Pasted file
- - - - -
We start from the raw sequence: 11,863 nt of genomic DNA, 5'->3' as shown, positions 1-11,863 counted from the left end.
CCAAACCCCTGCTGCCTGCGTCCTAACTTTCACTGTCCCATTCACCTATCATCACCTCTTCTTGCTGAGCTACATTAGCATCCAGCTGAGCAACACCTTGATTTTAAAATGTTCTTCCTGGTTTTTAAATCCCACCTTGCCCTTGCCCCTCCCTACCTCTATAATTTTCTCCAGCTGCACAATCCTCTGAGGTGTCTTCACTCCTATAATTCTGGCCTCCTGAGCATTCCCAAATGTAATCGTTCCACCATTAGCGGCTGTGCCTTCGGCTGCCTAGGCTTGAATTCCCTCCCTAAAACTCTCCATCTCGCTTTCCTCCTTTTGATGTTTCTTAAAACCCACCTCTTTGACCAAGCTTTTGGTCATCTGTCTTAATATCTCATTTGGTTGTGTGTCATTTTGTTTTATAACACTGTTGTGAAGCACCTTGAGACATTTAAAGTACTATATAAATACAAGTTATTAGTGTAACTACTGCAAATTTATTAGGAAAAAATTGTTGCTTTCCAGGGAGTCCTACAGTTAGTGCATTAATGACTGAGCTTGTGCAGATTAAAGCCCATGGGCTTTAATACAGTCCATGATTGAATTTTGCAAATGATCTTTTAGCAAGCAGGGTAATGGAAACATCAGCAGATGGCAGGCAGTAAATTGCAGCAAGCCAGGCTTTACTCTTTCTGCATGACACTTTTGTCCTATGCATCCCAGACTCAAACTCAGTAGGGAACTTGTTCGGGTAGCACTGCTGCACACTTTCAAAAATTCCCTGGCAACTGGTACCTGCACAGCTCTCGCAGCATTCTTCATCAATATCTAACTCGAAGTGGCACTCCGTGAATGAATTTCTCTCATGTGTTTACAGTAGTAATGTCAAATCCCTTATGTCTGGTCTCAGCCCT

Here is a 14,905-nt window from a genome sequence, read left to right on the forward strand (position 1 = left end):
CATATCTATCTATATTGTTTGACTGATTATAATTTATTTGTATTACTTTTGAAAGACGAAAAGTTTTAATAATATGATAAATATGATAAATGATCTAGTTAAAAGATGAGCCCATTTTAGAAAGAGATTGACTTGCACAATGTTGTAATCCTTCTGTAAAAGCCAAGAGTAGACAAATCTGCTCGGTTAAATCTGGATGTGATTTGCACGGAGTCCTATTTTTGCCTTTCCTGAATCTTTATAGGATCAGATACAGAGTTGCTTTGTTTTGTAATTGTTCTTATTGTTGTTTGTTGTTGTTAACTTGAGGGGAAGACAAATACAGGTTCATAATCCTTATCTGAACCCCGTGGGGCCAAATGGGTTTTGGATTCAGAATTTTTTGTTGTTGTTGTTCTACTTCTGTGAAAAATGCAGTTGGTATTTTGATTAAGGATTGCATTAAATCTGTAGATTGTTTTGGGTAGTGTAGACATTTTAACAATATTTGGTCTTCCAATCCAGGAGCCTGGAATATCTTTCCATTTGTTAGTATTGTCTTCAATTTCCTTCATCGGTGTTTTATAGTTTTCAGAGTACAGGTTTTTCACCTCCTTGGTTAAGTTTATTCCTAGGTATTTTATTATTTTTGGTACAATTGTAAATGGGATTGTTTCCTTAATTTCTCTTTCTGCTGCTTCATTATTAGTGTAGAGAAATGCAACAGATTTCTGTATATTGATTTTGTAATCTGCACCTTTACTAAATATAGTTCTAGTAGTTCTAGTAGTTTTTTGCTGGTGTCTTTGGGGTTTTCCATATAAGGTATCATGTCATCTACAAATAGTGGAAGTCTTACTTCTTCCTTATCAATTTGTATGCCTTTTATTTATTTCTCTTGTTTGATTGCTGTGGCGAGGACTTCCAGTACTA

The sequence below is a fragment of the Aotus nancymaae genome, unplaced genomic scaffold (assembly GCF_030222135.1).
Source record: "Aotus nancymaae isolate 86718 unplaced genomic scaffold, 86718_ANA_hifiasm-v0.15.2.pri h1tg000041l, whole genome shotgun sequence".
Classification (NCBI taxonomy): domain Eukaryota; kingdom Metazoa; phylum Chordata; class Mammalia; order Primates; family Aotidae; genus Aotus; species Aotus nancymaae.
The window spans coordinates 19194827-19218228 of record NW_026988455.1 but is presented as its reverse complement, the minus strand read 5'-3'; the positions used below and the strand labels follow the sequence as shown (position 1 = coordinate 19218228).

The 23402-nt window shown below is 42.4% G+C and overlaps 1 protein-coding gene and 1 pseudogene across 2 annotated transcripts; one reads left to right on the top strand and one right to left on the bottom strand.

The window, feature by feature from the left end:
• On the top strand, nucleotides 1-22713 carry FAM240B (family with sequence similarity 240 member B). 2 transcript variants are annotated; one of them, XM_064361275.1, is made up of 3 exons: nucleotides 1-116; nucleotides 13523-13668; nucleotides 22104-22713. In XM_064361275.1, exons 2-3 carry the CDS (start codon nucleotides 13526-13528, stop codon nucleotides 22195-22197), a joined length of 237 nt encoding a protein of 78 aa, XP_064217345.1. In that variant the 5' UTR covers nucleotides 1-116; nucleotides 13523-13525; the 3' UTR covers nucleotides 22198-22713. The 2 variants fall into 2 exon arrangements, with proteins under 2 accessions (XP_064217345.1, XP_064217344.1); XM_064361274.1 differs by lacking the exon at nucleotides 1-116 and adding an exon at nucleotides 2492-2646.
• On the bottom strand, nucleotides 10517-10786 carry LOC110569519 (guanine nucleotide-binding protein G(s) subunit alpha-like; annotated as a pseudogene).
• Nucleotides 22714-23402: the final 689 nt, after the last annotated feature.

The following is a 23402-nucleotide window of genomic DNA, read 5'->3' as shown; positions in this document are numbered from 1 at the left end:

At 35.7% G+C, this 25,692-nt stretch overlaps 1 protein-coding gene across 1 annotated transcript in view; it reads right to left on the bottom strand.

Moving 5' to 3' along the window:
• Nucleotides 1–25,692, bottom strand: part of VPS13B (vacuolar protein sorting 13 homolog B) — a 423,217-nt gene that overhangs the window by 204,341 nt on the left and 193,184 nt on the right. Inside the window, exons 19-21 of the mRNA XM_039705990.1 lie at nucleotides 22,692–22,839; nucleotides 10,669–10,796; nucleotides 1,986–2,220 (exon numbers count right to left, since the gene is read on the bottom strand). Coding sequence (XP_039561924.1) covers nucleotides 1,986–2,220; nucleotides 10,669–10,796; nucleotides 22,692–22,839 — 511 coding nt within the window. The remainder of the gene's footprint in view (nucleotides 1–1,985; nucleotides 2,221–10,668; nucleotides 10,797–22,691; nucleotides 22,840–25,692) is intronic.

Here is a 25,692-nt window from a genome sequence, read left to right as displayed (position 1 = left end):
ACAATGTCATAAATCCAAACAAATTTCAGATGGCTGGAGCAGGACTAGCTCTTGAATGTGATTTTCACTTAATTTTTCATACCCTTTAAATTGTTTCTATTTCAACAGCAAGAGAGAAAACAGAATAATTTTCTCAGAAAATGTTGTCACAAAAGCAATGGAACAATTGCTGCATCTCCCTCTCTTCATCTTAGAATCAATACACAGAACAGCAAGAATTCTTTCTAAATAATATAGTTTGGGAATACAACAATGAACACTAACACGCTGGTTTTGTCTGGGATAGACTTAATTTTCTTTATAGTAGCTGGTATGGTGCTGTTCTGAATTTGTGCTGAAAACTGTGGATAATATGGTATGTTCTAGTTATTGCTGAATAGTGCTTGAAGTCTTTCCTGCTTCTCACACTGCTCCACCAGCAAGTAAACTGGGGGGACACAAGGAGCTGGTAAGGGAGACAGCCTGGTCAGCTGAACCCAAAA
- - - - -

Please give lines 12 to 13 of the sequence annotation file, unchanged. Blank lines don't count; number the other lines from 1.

• On the bottom strand, nucleotides 10517-10786 carry LOC110569519 (guanine nucleotide-binding protein G(s) subunit alpha-like; annotated as a pseudogene).
• Nucleotides 22714-23402: the final 689 nt, after the last annotated feature.